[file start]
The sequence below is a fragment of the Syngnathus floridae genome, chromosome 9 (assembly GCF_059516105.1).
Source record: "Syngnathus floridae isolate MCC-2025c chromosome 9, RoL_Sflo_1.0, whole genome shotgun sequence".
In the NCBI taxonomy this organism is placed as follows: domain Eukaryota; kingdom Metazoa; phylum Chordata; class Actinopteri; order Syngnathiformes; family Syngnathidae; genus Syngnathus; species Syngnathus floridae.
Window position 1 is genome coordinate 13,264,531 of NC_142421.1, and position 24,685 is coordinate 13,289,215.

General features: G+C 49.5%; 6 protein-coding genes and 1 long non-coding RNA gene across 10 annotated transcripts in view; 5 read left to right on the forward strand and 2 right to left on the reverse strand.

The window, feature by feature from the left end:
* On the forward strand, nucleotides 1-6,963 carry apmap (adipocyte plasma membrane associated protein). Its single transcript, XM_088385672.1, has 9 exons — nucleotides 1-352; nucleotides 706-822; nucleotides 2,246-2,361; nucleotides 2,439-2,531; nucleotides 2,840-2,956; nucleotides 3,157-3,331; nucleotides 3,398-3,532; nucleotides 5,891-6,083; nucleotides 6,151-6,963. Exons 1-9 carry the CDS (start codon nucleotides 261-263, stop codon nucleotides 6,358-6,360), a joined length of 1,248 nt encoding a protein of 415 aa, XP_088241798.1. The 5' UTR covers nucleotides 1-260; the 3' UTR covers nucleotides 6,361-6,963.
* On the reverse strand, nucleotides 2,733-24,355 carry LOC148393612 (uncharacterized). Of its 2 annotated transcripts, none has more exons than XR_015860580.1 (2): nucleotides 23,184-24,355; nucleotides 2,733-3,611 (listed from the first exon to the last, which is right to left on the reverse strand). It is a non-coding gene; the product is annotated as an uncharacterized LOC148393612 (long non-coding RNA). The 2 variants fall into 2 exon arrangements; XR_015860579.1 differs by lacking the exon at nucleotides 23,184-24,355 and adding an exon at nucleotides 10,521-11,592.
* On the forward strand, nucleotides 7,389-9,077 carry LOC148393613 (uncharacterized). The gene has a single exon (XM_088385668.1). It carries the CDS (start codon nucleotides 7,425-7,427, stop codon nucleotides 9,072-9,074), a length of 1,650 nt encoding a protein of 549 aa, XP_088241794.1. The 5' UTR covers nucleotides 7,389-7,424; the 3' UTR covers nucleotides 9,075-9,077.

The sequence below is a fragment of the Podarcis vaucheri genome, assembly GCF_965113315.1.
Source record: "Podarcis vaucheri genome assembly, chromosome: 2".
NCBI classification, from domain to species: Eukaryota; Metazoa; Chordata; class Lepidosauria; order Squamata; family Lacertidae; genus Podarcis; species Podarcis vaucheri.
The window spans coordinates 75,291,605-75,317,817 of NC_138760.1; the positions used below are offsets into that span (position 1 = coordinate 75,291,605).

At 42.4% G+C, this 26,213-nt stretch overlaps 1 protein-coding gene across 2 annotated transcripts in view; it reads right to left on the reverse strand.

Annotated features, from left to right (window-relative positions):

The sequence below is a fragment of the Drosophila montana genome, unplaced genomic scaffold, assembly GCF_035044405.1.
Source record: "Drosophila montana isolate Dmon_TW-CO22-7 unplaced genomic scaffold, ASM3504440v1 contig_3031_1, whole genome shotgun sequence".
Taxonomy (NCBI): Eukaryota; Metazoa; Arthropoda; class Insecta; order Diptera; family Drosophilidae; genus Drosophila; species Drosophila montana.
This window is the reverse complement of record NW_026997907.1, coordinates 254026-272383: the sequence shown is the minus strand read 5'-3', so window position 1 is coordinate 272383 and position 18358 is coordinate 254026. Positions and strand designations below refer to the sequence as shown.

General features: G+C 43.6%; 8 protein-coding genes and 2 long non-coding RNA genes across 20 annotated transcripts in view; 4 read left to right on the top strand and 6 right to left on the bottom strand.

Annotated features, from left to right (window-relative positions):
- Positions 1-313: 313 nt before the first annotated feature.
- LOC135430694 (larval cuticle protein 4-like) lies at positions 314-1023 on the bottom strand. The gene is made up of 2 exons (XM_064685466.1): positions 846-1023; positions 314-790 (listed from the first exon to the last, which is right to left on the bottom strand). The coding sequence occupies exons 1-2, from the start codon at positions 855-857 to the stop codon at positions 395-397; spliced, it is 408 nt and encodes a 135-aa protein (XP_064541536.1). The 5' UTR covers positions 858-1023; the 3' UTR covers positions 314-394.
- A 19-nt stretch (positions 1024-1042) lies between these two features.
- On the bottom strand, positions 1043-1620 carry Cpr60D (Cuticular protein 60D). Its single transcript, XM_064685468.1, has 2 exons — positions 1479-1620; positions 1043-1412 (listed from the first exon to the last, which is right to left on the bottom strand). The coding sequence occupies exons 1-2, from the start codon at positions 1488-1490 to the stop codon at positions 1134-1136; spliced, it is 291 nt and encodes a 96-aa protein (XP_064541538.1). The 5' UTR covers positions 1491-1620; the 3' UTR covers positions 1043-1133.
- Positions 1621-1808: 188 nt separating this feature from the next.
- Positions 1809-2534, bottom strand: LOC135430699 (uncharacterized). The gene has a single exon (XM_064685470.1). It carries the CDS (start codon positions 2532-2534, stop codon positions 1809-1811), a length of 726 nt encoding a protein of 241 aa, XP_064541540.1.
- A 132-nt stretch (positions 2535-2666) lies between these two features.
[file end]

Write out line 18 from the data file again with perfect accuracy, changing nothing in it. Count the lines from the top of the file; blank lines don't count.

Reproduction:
Taxonomy (NCBI): Eukaryota; Metazoa; Arthropoda; class Insecta; order Diptera; family Drosophilidae; genus Drosophila; species Drosophila montana.